Sasha entered treatment with me when her back pain became unmanageable – and nothing else she had tried was working. Sasha was trained as an opera singer, but had stopped performing when pregnant with her daughter. Though she had intended to go back to music in a professional capacity after her child was born, one thing after another got in the way – her husband’s job required them to move; she had difficulty finding reliable childcare; and then another baby came along. It had been more than four years since Sasha had performed, and as she admitted to me tearfully, she had begun to think she never would again.

Being a mother can indeed interrupt a creative life. When others need so much from us daily, it can be difficult to find the time and energy to invest in our creativity. In an article entitled Portrait of the Artist as a Young Mom, the author quotes a photographer, who explains that she has not been able to pursue her art since having kids.

There are moments when I feel like I’m dying a little more every day. I feel like a fish that’s been caught and then abandoned on a dock, lying there, flopping and gasping, each gasp weaker than the last.

Sasha, too, felt as if a part of her were dying. We wondered together whether she could reclaim her deep connection with music while continuing to mother. Is it possible to mother and live a creative life? Could it ever be that motherhood could feed a woman’s creativity?

Sheila grew up the only daughter of an alcoholic single mother. Her mother was harshly critical, and Sheila suffers from crippling doubt. The first time she ever experienced a sense of trust in her own creativity was shortly after her daughter was born.

“The first person who ever gave me any confidence was Crystal, because I could see that what I did by instinct was working,” Sheila told me. Being a mom to Crystal was not a panacea that restored Sheila’s creative self to her once and for all. However, it did begin a process that years later led her to work in a creative field that fed her soul.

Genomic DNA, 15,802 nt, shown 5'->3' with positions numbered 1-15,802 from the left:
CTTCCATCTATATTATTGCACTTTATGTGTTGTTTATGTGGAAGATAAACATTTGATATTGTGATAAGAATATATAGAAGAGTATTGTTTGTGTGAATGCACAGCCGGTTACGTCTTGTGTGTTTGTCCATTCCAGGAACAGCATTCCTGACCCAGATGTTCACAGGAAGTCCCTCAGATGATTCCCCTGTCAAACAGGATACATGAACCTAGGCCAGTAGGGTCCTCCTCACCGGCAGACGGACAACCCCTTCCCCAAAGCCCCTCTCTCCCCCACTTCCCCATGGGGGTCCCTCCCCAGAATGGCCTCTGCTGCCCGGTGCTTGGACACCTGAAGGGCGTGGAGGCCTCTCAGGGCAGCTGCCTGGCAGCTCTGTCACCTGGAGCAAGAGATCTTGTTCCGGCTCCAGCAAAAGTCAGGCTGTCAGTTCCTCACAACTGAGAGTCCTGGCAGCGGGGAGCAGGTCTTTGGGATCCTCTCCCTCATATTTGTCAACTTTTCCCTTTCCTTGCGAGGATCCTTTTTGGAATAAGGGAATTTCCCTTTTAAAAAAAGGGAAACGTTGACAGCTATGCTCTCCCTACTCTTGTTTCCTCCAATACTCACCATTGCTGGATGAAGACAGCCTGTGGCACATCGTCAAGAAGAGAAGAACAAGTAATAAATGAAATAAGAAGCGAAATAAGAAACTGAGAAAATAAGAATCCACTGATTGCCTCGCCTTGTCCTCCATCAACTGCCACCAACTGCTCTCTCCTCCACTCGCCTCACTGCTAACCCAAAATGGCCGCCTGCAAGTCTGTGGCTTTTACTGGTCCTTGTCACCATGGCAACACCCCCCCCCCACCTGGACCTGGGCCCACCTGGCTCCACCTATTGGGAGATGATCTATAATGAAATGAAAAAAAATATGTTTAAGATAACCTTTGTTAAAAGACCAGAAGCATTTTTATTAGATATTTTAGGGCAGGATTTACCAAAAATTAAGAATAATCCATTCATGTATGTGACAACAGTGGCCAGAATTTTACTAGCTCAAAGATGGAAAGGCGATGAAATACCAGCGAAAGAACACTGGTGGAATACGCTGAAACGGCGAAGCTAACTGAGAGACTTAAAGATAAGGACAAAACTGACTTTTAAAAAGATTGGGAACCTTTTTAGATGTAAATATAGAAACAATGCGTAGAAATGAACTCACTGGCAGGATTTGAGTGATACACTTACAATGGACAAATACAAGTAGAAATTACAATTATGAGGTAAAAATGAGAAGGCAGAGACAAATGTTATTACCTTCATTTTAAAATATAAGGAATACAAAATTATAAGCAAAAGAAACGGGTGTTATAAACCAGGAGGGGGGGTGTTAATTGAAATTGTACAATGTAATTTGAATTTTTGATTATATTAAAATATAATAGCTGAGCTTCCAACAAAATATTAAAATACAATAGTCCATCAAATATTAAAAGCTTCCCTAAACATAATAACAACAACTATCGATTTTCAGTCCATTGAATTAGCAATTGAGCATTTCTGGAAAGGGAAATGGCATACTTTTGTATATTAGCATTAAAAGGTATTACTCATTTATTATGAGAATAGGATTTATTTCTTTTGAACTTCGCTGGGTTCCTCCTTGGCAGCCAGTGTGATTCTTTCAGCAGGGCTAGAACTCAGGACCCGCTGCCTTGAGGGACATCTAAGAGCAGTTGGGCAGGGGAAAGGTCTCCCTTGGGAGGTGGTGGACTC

The novelist Fay Weldon found that being a mother put her in touch with her own wellspring of creativity. In a 1978 interview, she stated that “the process of being pregnant and then of having the baby and getting up in the night only puts one more in touch with the fecund part of one’s self. …It reminds one that there is always more where that came from and there is never any shortage of ideas or of the ability to create.[i]

In our work together, Sasha was eventually able to find ways to honor the importance of her creative life. Though it was difficult to hold the tension between investing in herself and being present for her children, she found that doing so paid off. She felt more at home in her body, and capable of accessing joy once again.

What makes the difference between mothering that helps a creative process versus one that hinders it? Might it sometimes be a little of both? I recently explored this topic further in a podcast episode of “Launching Your Daughter.” In it, I discuss some additional case examples, and talk about creativity in motherhood using the fairy tale “Rumpelstiltskin. ” I hope you like it!

[i] Nina Winter, Interview with the Muse, Moon Books, 1978, p. 40.

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